Consider three types of unconsidered needsThere are really three kinds of unconsidered needs you should look to identify in your prospect?s status quo situation. (1) Undervalued needs are rapidly approaching trends or problems whose speed of approach or impact has been underestimated by your prospect and could threaten their most important business goals. (2) Unmet needs are those your prospect doesn?t realise they have because they?ve papered over the problem with stopgap measures and other workarounds to temporarily conceal the nature of the pain. (3) Unknown needs are usually longer-range issues that surface when a vendor has a fix for a problem the prospect didn?t know they had. You can enhance the value of your deals by bringing these issues into the life cycle of the buying decision.
Rethink insightsTo reform the way you develop, deploy and deliver your message, you may need to reform the way you think about insights?which serve as the foundation of the ?unconsidered needs? approach. No longer can you afford to deliver insights that provide what I call ?true but useless? information. Your insights should aim to be original, provocative and forward-looking, revealing inconsistencies or uncertainties in the way your prospect?s doing business today. The best insights will include a surprising data point,?a disruptive perspective and a provocative question.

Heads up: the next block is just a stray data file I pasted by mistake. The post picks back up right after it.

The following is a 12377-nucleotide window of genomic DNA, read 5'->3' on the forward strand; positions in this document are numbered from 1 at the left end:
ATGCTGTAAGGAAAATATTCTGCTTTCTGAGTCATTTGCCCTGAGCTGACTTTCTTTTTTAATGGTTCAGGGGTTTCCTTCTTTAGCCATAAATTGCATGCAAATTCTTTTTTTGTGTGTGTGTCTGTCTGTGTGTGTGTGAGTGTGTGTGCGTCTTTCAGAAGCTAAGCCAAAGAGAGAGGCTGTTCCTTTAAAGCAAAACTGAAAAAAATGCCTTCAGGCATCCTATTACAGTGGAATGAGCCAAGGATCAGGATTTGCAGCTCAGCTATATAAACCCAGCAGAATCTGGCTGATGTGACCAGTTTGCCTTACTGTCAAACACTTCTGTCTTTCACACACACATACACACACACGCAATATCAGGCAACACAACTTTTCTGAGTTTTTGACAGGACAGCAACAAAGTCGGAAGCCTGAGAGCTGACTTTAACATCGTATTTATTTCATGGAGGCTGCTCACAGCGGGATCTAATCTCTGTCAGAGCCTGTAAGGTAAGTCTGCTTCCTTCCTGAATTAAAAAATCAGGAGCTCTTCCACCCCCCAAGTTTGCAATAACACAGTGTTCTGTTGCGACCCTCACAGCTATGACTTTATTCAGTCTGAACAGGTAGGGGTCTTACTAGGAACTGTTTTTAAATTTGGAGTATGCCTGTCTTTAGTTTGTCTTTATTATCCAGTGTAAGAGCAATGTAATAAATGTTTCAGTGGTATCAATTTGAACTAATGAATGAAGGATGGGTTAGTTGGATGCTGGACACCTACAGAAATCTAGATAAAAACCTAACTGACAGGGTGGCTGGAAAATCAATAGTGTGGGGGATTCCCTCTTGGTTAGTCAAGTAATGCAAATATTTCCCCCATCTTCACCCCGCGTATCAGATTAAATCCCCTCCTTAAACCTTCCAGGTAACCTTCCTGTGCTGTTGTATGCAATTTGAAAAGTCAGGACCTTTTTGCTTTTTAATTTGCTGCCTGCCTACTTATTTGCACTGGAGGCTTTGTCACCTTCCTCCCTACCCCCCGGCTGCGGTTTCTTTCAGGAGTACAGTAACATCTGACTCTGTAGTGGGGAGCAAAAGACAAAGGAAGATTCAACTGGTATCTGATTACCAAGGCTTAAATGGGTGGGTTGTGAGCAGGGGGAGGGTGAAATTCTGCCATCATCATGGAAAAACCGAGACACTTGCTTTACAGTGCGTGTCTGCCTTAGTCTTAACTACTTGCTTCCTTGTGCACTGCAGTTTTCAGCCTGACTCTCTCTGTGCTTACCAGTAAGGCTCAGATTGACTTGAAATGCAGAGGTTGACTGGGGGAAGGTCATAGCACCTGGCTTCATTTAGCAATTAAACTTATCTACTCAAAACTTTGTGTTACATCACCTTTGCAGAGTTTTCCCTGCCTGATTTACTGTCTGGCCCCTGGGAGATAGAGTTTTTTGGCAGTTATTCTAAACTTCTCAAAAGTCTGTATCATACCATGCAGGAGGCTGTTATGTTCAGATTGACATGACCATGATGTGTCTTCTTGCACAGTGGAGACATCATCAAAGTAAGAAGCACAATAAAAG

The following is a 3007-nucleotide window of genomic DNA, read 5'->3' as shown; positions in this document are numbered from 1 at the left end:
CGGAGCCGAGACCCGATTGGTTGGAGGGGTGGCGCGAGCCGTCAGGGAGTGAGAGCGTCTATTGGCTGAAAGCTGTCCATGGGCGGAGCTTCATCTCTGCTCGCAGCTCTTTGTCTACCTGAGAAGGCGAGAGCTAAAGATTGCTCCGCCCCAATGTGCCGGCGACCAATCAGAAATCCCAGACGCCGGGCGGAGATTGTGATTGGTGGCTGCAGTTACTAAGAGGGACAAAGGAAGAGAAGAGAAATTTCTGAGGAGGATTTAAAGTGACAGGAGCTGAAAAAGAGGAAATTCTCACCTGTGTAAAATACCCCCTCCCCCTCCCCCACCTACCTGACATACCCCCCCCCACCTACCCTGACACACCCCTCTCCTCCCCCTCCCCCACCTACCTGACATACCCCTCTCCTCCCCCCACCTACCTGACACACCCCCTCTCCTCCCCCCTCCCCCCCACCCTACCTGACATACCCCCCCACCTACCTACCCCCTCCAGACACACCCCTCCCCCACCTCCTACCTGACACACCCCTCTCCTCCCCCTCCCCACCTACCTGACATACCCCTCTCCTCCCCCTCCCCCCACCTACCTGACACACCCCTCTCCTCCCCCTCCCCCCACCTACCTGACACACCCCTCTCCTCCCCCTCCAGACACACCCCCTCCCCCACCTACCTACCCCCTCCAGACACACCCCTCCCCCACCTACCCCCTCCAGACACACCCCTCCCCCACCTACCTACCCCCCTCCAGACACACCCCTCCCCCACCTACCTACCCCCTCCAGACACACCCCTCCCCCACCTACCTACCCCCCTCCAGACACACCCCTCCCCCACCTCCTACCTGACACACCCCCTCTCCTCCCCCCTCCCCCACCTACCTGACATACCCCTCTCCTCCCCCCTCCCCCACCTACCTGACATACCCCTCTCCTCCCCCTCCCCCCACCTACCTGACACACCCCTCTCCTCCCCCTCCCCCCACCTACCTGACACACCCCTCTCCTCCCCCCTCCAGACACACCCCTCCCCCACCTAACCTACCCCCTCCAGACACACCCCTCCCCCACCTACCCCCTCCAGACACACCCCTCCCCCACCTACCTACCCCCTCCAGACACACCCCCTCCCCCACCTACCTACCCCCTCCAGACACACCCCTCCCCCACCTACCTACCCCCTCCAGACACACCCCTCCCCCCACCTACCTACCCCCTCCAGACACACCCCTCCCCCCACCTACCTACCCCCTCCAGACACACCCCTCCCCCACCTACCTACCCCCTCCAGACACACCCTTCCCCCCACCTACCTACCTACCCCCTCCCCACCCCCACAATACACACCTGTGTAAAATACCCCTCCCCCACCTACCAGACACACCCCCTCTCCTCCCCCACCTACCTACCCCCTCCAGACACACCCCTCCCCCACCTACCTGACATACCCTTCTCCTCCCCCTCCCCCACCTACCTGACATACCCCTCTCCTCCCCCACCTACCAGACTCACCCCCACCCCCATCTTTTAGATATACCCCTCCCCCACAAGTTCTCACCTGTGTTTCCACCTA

Connect the unconsidered needs you identify to your unexpected strengthsThis is the step that allows you to effectively transition from the ?why change? story to the ?why you? one. It?s not enough to just tell your prospects why their current situation will prevent them from reaching their objectives; you have to link their challenges to your solutions to show how you?re uniquely qualified to resolve them. To testify to your value, conclude with a story that highlights a comparable scenario in which you helped another company find a ?new safe? with your solution. Unexpected urgency and uniqueness ? that?s what it?s going to take to convince prospects to pursue a pathway to change. You won?t be able to take them there if you?re telling prospects the same things as your competitors. You will if you can expose prospects and customers to the problems and missed opportunities they didn?t know they had. Tim Riesterer is the chief strategy and marketing officer at Corporate Visions.
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